As you may know from my kitchen adventures with rabbit, I am lucky enough to be provided occasionally with some game from the farm at home, and when my parents came to visit last week they brought three wild teal that had been shot from over the game pond. A teal is a small duck, barely larger than a pigeon – I had never tasted this meat before but I expected it to be similar in flavour to normal duck yet richer due to its natural wild diet and lifestyle.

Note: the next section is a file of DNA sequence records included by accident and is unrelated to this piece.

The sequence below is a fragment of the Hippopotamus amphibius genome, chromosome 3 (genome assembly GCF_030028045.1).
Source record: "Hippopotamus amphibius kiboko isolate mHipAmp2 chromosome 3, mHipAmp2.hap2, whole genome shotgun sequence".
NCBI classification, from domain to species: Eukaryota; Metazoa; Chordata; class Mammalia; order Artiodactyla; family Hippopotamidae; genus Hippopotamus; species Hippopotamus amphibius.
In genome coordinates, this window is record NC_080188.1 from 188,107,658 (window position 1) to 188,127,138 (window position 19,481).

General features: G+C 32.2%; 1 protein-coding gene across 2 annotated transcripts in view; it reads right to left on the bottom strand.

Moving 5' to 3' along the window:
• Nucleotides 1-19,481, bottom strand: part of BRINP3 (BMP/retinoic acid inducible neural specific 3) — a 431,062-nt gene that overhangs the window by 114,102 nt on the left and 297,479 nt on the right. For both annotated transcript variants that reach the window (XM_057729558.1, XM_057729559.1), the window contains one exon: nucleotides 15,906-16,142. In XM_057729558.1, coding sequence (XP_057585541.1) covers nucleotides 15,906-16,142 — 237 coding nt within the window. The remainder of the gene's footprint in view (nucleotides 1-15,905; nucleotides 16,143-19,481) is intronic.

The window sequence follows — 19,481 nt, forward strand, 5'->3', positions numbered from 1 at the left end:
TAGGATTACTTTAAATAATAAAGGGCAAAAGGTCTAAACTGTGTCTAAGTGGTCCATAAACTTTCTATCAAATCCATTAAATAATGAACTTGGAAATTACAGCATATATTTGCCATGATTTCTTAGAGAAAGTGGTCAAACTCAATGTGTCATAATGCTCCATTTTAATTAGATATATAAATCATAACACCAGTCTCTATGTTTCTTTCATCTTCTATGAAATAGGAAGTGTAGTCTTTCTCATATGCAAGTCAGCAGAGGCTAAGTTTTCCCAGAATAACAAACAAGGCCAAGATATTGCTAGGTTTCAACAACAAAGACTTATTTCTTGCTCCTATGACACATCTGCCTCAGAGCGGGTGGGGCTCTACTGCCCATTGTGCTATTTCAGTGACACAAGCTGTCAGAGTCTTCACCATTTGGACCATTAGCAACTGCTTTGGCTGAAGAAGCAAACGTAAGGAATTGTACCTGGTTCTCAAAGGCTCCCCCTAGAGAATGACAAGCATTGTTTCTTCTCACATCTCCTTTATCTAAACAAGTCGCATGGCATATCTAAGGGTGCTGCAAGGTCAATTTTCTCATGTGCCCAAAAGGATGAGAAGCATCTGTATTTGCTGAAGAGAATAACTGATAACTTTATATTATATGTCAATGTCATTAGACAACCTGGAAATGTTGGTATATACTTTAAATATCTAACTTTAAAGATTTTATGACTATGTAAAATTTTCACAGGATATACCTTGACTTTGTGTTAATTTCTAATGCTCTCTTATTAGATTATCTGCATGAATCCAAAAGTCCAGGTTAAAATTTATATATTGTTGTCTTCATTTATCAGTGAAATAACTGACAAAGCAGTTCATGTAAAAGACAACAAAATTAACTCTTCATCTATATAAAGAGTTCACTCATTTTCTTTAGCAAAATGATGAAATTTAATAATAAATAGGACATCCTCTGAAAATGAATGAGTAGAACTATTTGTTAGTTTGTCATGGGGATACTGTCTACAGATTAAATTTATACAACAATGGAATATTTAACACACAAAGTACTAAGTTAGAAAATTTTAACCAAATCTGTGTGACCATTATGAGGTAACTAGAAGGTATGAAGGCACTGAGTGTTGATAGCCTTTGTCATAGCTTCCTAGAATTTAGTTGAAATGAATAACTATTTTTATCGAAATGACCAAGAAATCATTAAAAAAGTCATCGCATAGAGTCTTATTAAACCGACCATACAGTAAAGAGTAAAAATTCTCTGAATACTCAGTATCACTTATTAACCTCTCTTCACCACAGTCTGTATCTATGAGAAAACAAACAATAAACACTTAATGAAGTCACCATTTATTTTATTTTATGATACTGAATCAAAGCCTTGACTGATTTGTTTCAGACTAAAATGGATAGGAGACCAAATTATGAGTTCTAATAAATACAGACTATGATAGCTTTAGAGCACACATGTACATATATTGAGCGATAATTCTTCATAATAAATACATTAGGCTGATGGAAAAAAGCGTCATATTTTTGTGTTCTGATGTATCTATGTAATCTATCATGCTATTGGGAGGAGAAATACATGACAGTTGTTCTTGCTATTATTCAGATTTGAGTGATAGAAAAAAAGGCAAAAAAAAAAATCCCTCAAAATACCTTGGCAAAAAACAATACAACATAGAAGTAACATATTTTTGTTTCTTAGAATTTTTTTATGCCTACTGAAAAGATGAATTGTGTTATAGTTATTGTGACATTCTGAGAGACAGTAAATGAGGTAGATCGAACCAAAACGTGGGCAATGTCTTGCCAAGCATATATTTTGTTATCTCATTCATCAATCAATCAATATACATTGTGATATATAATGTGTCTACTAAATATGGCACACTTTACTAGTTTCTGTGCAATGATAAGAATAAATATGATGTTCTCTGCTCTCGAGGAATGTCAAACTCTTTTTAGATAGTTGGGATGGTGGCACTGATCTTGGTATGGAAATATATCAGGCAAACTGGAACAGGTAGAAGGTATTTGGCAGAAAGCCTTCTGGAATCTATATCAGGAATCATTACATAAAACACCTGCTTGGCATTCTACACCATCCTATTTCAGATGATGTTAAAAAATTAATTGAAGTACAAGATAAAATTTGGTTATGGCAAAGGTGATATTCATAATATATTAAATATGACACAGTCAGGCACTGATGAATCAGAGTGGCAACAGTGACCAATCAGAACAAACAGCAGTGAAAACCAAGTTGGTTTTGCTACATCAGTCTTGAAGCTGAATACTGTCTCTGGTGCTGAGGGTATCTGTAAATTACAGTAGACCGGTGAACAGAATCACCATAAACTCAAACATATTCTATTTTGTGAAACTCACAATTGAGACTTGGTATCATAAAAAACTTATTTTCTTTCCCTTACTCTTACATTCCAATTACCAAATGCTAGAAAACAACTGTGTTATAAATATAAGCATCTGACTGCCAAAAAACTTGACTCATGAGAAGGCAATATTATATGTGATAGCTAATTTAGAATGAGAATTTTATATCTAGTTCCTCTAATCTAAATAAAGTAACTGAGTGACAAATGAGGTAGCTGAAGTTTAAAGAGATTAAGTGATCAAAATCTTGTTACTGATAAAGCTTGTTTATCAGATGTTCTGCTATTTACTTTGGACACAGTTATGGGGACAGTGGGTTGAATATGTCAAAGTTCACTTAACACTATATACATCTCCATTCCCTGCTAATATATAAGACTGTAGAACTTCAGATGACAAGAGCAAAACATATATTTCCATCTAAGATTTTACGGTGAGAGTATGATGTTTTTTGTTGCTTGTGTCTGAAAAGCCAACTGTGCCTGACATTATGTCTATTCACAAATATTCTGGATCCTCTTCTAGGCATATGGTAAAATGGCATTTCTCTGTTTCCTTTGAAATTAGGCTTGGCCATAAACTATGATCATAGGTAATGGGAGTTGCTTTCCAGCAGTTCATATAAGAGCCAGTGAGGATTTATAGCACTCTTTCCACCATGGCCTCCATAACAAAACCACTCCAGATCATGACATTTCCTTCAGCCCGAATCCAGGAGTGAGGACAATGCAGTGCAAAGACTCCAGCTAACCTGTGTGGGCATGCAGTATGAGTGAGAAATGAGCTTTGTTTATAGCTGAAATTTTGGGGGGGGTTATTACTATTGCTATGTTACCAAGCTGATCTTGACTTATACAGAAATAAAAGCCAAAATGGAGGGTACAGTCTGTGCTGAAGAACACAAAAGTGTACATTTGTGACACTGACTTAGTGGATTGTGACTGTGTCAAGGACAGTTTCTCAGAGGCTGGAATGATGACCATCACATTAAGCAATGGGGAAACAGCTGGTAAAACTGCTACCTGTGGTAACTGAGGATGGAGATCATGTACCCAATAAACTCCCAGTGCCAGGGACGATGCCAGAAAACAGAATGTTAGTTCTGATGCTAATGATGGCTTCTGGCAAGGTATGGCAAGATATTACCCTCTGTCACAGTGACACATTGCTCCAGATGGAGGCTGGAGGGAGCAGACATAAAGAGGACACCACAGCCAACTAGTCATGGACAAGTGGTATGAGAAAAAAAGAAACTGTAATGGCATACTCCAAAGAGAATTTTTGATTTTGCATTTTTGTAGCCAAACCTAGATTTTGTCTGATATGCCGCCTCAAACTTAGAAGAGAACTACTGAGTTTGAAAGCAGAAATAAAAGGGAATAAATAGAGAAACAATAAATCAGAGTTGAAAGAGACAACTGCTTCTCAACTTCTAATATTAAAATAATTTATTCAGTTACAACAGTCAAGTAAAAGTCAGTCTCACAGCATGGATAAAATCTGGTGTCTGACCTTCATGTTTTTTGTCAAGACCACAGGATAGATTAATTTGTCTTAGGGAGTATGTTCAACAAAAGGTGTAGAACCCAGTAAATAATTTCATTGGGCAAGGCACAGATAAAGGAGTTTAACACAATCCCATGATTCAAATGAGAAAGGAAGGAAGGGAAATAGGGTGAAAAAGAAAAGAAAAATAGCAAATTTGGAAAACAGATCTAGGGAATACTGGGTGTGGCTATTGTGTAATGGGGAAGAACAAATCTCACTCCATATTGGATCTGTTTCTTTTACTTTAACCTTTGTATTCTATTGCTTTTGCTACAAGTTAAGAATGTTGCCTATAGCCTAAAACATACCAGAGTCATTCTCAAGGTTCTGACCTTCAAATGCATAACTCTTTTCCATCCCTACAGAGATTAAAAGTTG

But what was I to do with these tasty birds? Rich meat flavours are known to be well complimented by sweet fruit, often with an acidity which cuts through the savouriness. Take pork and apple sauce, or beef and redcurrant jelly; two classic examples. A traditional partner to duck is orange, as in the classic French dish duck a l’orange. Traditional dishes like this are considered classic for a reason; because they taste great! Although they may be seen by some as old fashioned when served in restaurants today, I think there is merit in exploring tried-and-tested flavour combinations. At work we do a “toffee apple” sauce by making a dry caramel then adding apple juice and some reduced veal jus to get an amazing savory-and-sweet toffee apple flavour. I wanted to try the same thing but with orange juice, and make a stock from the teal to add to the sauce instead of veal jus. For this dish I used almost all of the bird; the breasts were removed and set aside while I used the carcass, legs, heart and neck to make a delicious stock. It is a satisfying feeling to know that you’re using all of the animal and that nothing is being wasted. This is as it should be (I did a similar thing with my lapin a la moutard recipe, another classic dish). I served the teal with finely shredded savoy cabbage and fondant potato. The fondant is easy; simply cut a flat cylinder out of a large potato (Maris Piper is ideal) using a round cutter. Brown the top and bottom in a hot pan with oil. Now poach the fondant in clarified butter in the oven at about 150C until just cooked through. Remove and drain on kitchen towel. You may refrigerate these until needed and reheat in the oven to serve.